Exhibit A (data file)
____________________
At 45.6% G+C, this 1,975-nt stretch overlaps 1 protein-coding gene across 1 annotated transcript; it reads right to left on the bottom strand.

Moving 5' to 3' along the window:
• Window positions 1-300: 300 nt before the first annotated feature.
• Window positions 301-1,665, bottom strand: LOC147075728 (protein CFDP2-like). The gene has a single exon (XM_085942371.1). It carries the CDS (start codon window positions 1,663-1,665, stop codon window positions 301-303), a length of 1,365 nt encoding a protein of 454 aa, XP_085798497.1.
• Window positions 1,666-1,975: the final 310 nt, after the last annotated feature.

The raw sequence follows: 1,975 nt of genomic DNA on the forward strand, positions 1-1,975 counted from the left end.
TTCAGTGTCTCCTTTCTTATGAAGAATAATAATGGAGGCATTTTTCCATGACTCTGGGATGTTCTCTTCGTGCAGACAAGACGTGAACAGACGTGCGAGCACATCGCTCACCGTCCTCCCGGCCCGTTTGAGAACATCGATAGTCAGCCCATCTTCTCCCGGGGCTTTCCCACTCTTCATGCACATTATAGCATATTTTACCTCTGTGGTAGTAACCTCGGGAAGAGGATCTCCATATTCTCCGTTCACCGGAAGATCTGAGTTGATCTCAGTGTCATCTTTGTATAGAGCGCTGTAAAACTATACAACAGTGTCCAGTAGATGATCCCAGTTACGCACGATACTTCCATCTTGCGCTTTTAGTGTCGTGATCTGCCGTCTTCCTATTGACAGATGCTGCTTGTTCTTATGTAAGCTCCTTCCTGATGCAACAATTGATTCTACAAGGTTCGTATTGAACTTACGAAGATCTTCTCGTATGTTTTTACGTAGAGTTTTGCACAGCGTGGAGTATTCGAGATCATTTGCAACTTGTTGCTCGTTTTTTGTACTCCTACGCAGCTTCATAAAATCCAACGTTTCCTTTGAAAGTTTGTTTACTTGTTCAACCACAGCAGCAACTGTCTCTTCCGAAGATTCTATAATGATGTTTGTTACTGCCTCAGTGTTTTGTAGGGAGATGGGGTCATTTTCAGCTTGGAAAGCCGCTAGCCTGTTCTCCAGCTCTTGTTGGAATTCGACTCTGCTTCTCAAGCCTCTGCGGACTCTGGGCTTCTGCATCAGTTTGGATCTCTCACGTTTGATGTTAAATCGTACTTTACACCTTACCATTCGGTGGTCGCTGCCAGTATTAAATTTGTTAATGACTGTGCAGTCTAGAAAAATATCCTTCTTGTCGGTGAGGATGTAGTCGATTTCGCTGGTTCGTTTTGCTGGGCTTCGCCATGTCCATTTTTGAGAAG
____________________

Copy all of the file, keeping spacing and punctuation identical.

At 45.6% G+C, this 1,975-nt stretch overlaps 1 protein-coding gene across 1 annotated transcript; it reads right to left on the bottom strand.

Moving 5' to 3' along the window:
• Window positions 1-300: 300 nt before the first annotated feature.
• Window positions 301-1,665, bottom strand: LOC147075728 (protein CFDP2-like). The gene has a single exon (XM_085942371.1). It carries the CDS (start codon window positions 1,663-1,665, stop codon window positions 301-303), a length of 1,365 nt encoding a protein of 454 aa, XP_085798497.1.
• Window positions 1,666-1,975: the final 310 nt, after the last annotated feature.

The raw sequence follows: 1,975 nt of genomic DNA on the forward strand, positions 1-1,975 counted from the left end.
TTCAGTGTCTCCTTTCTTATGAAGAATAATAATGGAGGCATTTTTCCATGACTCTGGGATGTTCTCTTCGTGCAGACAAGACGTGAACAGACGTGCGAGCACATCGCTCACCGTCCTCCCGGCCCGTTTGAGAACATCGATAGTCAGCCCATCTTCTCCCGGGGCTTTCCCACTCTTCATGCACATTATAGCATATTTTACCTCTGTGGTAGTAACCTCGGGAAGAGGATCTCCATATTCTCCGTTCACCGGAAGATCTGAGTTGATCTCAGTGTCATCTTTGTATAGAGCGCTGTAAAACTATACAACAGTGTCCAGTAGATGATCCCAGTTACGCACGATACTTCCATCTTGCGCTTTTAGTGTCGTGATCTGCCGTCTTCCTATTGACAGATGCTGCTTGTTCTTATGTAAGCTCCTTCCTGATGCAACAATTGATTCTACAAGGTTCGTATTGAACTTACGAAGATCTTCTCGTATGTTTTTACGTAGAGTTTTGCACAGCGTGGAGTATTCGAGATCATTTGCAACTTGTTGCTCGTTTTTTGTACTCCTACGCAGCTTCATAAAATCCAACGTTTCCTTTGAAAGTTTGTTTACTTGTTCAACCACAGCAGCAACTGTCTCTTCCGAAGATTCTATAATGATGTTTGTTACTGCCTCAGTGTTTTGTAGGGAGATGGGGTCATTTTCAGCTTGGAAAGCCGCTAGCCTGTTCTCCAGCTCTTGTTGGAATTCGACTCTGCTTCTCAAGCCTCTGCGGACTCTGGGCTTCTGCATCAGTTTGGATCTCTCACGTTTGATGTTAAATCGTACTTTACACCTTACCATTCGGTGGTCGCTGCCAGTATTAAATTTGTTAATGACTGTGCAGTCTAGAAAAATATCCTTCTTGTCGGTGAGGATGTAGTCGATTTCGCTGGTTCGTTTTGCTGGGCTTCGCCATGTCCATTTTTGAGAAG